The MLB Superteam Movement

With the New York Yankees recent acquisition of slugger Giancarlo Stanton from the Miami Marlins, many fans are fearing the superteam movement we have seen in the NBA is coming into MLB. While this fear may seem irrational, it is becoming more evident that the era of the superteam is upon MLB. With this movement comes an exciting time for baseball, as well as a nervous time for many fans.

The MLB Superteam Movement

The Pros of the Superteam Movement

A Renewed Interest in MLB

With this movement comes a potential increase in ratings and interest in the league again. Baseball, in general, has been taking a back seat to the NFL and the NBA in recent years. The introduction of these superteams, like the new look Yankees, can bring a new fanbase into the league.

Great Postseason Action

Assuming that the standings would shake out the way many people believe they will, putting these superteams on top, the postseason could be a wild ride for all baseball fans. We could see a World Series that pits Stanton and Aaron Judge, along with the rest of the Yankees, against the new look San Francisco Giants led by new acquisitions Evan Longoria and Andrew McCutchen. That would make for an exciting World Series indeed.

The Cons of the Superteam Movement

Driven Up Price for Top Players

As the superteams start to develop, teams will slowly be able to use other trades to find the price of players. As teams start to try and trade for the stars, they can also drive up the price on the market. For example, the recent trades of pitcher Gerrit Cole and McCutchen by the Pittsburgh Pirates to the Houston Astros and Giants respectively. In the Cole trade, the Pirates got back a crop of younger players in pitchers Joe Musgrove and Micheal Feliz, third baseman Colin Moran, and center fielder Jason Martin. In the McCutchen trade, the Pirates got back pitcher Kyle Crick, center fielder Bryan Reynolds, and $500,000 in international signing money. Teams can look at these deals, and use them to build the foundation for their big-name stars if teams approach them.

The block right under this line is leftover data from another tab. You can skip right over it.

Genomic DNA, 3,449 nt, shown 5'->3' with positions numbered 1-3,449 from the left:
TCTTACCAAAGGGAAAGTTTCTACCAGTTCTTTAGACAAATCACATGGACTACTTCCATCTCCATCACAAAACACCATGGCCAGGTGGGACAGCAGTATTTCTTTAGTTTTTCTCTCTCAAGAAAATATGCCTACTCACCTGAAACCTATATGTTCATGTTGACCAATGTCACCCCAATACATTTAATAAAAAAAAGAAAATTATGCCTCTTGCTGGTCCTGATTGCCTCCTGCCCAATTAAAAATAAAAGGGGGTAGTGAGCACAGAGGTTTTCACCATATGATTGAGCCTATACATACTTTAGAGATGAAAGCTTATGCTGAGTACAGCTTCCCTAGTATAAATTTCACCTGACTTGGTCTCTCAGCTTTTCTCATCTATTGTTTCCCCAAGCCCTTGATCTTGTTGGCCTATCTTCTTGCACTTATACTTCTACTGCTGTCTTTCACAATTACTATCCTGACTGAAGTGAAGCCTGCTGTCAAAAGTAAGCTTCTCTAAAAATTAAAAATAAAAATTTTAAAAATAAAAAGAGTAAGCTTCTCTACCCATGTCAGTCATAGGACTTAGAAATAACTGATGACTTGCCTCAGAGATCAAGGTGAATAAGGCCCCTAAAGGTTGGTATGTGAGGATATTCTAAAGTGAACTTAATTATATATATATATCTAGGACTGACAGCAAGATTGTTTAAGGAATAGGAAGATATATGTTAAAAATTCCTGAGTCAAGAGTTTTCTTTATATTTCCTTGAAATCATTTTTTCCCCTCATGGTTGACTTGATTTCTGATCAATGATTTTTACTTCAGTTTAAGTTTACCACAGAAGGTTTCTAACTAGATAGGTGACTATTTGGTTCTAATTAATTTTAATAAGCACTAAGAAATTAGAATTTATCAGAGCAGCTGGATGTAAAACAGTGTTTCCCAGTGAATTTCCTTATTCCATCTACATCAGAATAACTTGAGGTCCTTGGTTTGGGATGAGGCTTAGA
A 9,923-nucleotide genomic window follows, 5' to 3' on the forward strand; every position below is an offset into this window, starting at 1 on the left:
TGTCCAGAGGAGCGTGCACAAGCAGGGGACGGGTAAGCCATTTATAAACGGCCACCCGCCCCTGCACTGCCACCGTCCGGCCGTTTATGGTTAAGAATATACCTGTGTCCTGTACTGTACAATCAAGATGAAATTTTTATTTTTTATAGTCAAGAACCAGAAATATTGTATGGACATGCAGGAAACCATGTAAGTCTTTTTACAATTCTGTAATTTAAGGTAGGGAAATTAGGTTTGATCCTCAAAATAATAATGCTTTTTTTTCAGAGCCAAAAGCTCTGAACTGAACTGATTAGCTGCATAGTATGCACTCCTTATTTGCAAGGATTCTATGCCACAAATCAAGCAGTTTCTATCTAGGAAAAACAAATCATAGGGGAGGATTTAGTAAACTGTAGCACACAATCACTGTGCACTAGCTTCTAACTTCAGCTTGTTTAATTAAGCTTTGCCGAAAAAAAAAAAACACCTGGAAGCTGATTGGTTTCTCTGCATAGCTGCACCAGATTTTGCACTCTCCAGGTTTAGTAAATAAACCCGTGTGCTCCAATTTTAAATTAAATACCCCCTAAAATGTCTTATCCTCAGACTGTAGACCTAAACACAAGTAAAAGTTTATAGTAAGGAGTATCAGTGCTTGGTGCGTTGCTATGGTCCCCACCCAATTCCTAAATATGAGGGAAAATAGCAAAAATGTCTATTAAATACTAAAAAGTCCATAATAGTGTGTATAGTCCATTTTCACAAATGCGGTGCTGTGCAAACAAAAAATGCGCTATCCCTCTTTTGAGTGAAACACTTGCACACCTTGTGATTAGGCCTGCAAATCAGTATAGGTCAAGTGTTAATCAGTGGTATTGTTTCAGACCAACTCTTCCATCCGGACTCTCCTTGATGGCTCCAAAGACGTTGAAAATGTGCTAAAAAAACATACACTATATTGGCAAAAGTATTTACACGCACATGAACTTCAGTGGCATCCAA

Resources Limited

With this superteam idea, some teams are much more prepared to shell out the money and terms necessary to build a superteam than others. The Yankees are a team that is always ready to build something great, simply based on the fact that they have enough resources to build a superteam. A team near the bottom of the standings, like the Chicago White Sox, for example, won’t have the number of resources, such as money and contention, to attract any big name free agents.

Potential Decline in Interest

In this movement, there will always be some teams that will be far away from contention or a team that is in rebuild mode. If the fans of these teams, one example being the Miami Marlins, feel that the team is far away from contending for a World Series or postseason worth, the fans will not attend the games, driving down attendance numbers and interest in that team. The interest for the Marlins, for example, is at what seems to be an all-time low with the moves that Derek Jeter has made since acquiring the team, trading away the fan favorites including Stanton, Christian Yelich, and Dee Gordon. But in a market that is expected to always contend, like with the Boston Red Sox, this effect could be much worse.

Is This The Way To Go?

Based on all the evidence that we especially see now with the tensions in our free agent market, with many big free agents still unsigned, this is not a good thing for the league. Many teams will not be able to benefit from this change, and after a while, the postseason will start to be boring. MLB may be on the rise, but the new movement is something that could put the league in serious danger.

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